Communication from the Commission to the European Parliament and the Council - Gender Equality and Women Empowerment in Development Cooperation [SEC(2007) 332] /* COM/2007/0100 final */


Brussels, 8.3.2007

COM(2007) 100 final


Gender Equality and Women Empowerment in Development Cooperation [SEC(2007) 332]


Gender Equality and Women Empowerment in Development Cooperation


It is widely acknowledged that Gender Equality is not only crucial in itself but is a fundamental human right and a question of social justice. Furthermore, Gender Equality is essential for growth and poverty reduction, and it is key to reaching the Millennium Development Goals. Nevertheless, gender inequalities are still ingrained in the cultural, social and political systems of many countries.

The EC and the EU Member States are key players in the effort to close the gender gap in the developing world. At international level they are signatories to International Agreements and Declarations supporting Gender Equality (1) (for all endnotes see Annex I .). Accordingly, current EU development policy contains a strong commitment to accelerate progress in this important area.

Thus, the European Consensus (2) highlights the importance of Gender Equality in the context of the new aid modalities. While Gender Equality is a common objective and a common value of the entire EU, the Consensus recognises Gender Equality as a goal in its own right. Furthermore, the policy document identifies Gender Equality as one of the five common principles (3) of EU development cooperation.

In addition, the EU is committed to the equality of women and men, girls and boys in its development cooperation Agreements with all geographical regions (4) . Furthermore, the ‘Roadmap for Equality between Women and Men’ (5) identifies the ‘promotion of women’s rights and empowerment outside the EU’ as one of six priority areas (6) .

To progress towards greater Gender Equality most Member States and the European Commission have, hitherto, adopted a twin-track strategy. This comprises, on the one hand, the mainstreaming of Gender Equality in all policies, strategies and actions and, on the other, the financing of measures which directly support women's empowerment (7) .

To adapt this approach to the new aid modalities and to the requirements of the Paris Declaration on Aid Effectiveness, the Commission, together with UNIFEM (8) , organised a major Conference in November 2005 on the theme “Owning Development: Promoting Gender Equality in New Aid Modalities and Partnerships”. This Conference reviewed the progress made in eliminating gender inequality in the developing world, and re-assessed the role of the EU in accelerating Gender Equality in the context of changes in the architecture of EU development aid.

The present Communication builds on the outcome of that Conference, the policy framework of the European Consensus, and on the practical experience gained so far. The Communication also responds to the commitments made in the Roadmap for Equality between Women and Men by formulating an EU strategy to progress towards achieving:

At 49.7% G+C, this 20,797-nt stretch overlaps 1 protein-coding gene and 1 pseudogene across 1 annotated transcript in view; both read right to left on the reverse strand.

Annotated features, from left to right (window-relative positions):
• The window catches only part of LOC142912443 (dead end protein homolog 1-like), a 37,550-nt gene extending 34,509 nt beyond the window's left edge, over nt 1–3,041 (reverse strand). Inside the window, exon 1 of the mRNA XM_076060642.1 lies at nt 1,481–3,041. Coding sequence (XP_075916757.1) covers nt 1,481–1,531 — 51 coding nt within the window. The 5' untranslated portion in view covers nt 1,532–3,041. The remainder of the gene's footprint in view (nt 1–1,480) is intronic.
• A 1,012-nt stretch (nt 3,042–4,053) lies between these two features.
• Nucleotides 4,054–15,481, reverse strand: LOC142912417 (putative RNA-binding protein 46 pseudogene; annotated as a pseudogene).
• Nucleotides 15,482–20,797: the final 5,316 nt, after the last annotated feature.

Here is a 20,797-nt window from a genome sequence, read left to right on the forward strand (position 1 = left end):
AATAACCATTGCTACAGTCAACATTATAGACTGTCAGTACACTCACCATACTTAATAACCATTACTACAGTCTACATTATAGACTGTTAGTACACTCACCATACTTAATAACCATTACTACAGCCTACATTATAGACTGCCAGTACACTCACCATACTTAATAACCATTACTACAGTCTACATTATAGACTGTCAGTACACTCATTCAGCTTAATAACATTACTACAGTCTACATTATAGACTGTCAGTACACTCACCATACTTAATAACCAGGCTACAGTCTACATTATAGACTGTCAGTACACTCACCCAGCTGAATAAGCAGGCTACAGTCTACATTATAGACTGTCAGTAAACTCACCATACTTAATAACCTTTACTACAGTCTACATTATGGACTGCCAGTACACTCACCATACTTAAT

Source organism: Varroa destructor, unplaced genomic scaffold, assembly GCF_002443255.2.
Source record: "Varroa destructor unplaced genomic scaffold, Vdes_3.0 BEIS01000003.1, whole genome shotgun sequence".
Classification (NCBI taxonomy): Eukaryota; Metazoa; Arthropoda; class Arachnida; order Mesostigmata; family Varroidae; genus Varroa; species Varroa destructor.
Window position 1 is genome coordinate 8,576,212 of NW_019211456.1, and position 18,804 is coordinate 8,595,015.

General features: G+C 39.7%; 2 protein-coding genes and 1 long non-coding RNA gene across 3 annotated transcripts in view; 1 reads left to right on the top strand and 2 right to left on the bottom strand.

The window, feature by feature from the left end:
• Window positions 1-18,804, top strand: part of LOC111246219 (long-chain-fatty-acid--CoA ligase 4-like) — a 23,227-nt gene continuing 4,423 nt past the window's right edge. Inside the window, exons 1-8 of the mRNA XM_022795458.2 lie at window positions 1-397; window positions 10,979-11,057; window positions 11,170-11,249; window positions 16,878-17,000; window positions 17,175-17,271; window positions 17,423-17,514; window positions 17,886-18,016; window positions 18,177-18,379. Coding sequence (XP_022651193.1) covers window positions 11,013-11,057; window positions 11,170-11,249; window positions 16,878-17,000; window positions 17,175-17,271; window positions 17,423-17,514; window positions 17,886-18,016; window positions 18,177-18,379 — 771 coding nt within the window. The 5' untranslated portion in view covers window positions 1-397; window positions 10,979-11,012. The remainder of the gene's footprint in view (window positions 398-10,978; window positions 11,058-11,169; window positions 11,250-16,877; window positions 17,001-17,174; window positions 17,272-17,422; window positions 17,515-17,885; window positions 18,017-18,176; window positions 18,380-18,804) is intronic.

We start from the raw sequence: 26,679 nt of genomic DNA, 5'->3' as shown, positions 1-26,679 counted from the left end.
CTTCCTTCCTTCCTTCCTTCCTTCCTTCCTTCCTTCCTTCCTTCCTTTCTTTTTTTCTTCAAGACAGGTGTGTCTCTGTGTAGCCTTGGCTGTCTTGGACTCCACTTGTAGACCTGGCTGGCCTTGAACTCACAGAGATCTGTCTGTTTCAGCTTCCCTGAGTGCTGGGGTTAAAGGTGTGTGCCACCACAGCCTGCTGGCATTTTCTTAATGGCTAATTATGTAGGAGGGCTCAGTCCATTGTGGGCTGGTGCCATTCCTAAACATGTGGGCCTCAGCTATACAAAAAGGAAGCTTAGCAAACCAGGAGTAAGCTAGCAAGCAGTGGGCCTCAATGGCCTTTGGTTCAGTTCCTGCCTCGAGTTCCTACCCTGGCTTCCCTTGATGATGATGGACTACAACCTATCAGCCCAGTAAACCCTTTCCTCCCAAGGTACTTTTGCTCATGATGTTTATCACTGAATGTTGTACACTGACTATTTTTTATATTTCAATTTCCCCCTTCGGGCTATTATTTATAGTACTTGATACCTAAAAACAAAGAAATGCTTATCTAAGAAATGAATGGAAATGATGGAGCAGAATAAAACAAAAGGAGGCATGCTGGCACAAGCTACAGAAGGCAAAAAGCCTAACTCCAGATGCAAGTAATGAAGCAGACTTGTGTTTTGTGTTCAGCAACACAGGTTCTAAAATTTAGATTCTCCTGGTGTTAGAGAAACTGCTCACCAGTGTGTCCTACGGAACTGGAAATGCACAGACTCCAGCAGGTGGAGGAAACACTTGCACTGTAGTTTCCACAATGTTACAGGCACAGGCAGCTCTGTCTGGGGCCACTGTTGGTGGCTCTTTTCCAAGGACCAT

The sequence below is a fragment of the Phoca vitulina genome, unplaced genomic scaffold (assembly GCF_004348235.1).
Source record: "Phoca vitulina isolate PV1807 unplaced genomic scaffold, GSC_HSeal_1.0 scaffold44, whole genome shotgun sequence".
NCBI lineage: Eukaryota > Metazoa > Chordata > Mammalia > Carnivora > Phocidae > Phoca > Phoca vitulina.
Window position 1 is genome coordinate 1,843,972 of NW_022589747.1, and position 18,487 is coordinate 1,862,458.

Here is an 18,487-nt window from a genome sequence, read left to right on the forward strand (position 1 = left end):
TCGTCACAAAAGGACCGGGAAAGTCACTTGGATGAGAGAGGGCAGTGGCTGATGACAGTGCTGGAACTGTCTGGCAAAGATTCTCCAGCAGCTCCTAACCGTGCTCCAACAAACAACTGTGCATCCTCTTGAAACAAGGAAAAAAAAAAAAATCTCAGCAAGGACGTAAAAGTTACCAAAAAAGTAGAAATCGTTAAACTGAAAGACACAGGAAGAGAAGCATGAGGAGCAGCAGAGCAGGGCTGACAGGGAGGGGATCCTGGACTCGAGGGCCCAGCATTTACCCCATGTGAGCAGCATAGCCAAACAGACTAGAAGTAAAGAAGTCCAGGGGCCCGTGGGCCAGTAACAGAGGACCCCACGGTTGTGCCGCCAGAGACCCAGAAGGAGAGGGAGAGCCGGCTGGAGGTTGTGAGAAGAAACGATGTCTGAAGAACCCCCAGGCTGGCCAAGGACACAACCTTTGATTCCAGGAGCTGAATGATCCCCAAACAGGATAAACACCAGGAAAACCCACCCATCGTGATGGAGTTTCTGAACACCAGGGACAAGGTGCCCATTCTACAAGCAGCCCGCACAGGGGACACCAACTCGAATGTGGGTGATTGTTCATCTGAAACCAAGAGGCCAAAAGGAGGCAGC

- equal rights (political, civil, economic, employment, social and cultural) for women and men, girls and boys;

- equal access to, and control over, resources for women and men;

- equal opportunities to achieve political and economic influence for women and men.

While the previous 'Programme of Action for the mainstreaming of Gender Equality in Community Development Co-operation' valid between 2001 and 2006 provided the basis for capacity building within the European Commission, the present document places Gender Equality and Women's Empowerment firmly in an EU context and is intended to send the strongest possible signal regarding the importance of Gender Equality in all future EU development cooperation efforts.


Women are at the centre of sustainable social and economic development, poverty reduction and environmental protection. Despite this, gender inequality is part of the daily experience of a large proportion of the world’s women. In spite of the complex nature of such inequalities experience has shown that the following areas are particularly significant in understanding the relationship between the status of women and sustainable poverty reduction.

The role of women in employment and economic activities is often underestimated because most women work in the informal sectors, often with low productivity and incomes, poor working conditions, with little or no social protection. E.g. in Africa women constitute 52 % of the total population, contribute 75 % of the agricultural work and produce and market 60 to 80 % of food. The female labour force in sub-Saharan Africa in 2005 was about 73 million, representing 34 per cent of those employed in the formal sector, earning only 10 per cent of the income while owning 1 per cent of the assets (9) .

Although trade liberalisation has had a positive impact on most economies in the long term, it may also result in short-term negative consequences for vulnerable groups with poor women being particularly affected (10) . Different sectors of the economy can have a crucial impact on Gender Equality: e.g. poor infrastructure can undermine girls' schooling because of insecure transport or if the lack of nearby water sources 'forces' the parents to use girls for house work.

Women’s empowerment is a key aspect of governance. In many countries women still tend to be marginalized as decision-makers. Legislation ensuring equal rights (11) for all women and men is critical and must also be accompanied by implementation in order to protect the fundamental human rights of women and also to enhance the reduction of poverty and economic growth. In conflict situations women have a critical role and should be fully incorporated into the peace-building efforts, in conformity with UN Security Council Resolution 1325 (12) .